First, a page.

• As to service styles, generally if the service is on Saturday night, it will be traditional in form. Generally if the service is on Sunday morning, it will be contemporary in form.
Note: Our very first service will be an exception. July 19 will be celebrated as if it were Easter Sunday. This is appropriate since Jesus’ resurrection is the heart, core, and center of our saving faith. It is also appropriate since we will be experiencing a “resurrection” of our in-person worship after the metaphorical “death” of the pandemic shut-down.

• The offering plates will NOT be passed. Rather, you will have the opportunity to deposit your offering as you enter or leave the worship area.
• Because of my particular health vulnerabilities, I will not be greeting worshipers at the door. I will remain in the chancel. If you need to speak with me after a service please come to the foot of the chancel steps. That said, please do NOT be afraid to fellowship
with one another. So long as you observe the wearing of a mask and stay 6 feet apart from each other, conversation will NOT be risky — again according to Dr. Gentry. Junior Confirmation and 8th Grade Graduation have been scheduled for Sunday, June 28th.
Confirmation will be held at 9:00 am. Graduation will occur at 1:00 pm in the church. These will each be special limited attendance events. Only the confirmands, the graduates, their immediate families, the Elders, the members of the School Board, and the members of the faculty will be permitted to attend. So, for the next six weeks, I invite you to continue to tune into our video services via our website, FaceBook page, and YouTube channel. If it has been awhile since you have received our Lord’s Supper, please join us for our next drive-through communion this coming Sunday morning (June 14) from 9:00-10:00 am. The manner in which we distribute the Lord’s body and blood has reduced the risk of accidental transmission of the COVID-19 virus to as near zero as we can make it. Also, on behalf of Mt. Olive’s lay leaders, I want to thank all of you for your continued generosity in the Lord as evidenced by your ongoing tithes and offerings in support of Jesus’ mission of making disciples through Mt. Olive Lutheran Church and School.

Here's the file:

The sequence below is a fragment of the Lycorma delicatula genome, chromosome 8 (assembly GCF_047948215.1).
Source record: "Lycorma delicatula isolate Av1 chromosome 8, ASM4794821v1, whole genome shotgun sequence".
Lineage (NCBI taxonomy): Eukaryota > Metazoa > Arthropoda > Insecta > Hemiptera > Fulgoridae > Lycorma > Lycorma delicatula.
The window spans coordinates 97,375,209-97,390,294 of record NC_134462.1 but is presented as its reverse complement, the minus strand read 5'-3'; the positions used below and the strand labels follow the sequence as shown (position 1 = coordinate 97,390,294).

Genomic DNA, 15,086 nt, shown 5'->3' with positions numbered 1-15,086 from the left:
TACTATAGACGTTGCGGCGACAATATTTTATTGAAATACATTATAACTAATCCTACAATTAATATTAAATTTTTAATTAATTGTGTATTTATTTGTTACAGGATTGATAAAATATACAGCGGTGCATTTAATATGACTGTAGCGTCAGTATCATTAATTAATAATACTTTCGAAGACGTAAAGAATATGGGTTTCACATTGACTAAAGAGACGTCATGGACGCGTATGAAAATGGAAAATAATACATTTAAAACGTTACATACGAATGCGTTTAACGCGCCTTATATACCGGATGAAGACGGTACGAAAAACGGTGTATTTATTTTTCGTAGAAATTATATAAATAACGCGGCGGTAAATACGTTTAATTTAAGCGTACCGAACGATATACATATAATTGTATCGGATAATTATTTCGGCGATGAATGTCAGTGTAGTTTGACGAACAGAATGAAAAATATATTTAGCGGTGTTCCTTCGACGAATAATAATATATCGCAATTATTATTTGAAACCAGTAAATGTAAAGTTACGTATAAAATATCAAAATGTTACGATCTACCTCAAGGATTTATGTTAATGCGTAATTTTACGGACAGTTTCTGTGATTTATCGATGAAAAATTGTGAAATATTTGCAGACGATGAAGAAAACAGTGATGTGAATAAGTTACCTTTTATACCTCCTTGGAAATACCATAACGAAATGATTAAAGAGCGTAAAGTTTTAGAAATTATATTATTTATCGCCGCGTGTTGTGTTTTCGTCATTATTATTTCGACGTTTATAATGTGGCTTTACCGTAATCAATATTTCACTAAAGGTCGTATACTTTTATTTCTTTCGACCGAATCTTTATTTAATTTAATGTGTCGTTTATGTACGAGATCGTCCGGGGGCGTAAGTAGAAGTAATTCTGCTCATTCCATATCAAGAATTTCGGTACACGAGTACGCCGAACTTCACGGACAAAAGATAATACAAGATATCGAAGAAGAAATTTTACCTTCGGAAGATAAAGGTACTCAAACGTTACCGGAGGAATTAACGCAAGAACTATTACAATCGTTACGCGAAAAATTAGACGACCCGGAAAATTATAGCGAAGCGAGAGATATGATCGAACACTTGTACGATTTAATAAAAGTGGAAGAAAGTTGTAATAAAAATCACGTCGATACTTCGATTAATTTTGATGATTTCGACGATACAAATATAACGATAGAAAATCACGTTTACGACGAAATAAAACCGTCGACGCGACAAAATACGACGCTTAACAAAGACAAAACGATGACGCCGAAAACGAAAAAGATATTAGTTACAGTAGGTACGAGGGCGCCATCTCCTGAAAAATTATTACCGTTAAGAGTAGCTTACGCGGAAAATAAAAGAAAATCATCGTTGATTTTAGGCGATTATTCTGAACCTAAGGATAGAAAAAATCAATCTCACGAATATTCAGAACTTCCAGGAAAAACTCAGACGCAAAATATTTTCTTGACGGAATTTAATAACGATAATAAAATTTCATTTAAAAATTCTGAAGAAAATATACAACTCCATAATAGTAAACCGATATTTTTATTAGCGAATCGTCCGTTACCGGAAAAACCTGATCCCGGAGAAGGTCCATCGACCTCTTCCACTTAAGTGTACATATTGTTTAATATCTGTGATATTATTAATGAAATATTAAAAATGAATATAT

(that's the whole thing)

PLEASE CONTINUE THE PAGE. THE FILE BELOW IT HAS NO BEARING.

If you have any question, concerns, or need for additional information not addressed here, please do NOT hesitate to contact me. Voice calls or text messages to my cell (515-721-4737) are
the fastest and most reliable ways to reach me. If you send me an email (mark.kleckner@molcs.org), please also send me a text message drawing my attention to your email. I receive enough emails that it is very easy for me to overlook one.

Returning to where I began, our Lord Jesus remains in control throughout this challenging time. Whatever the Lord has or will allow, He will work it all for our good as He continues to hold each of us in His loving, caring hands day-by-day.

God’s Blessings to you all,
Pastor Mark

what sets us apart

Mount Olive Lutheran Church is a vibrant group of people who love Jesus, one another, and the community we serve. As a local church we are a community of everyday people, seeking to embrace our cities and nations with the love, hope and goodness of our compassionate and faithful God.

Regardless of who you are or where life has taken you thus far, you are more than welcome here.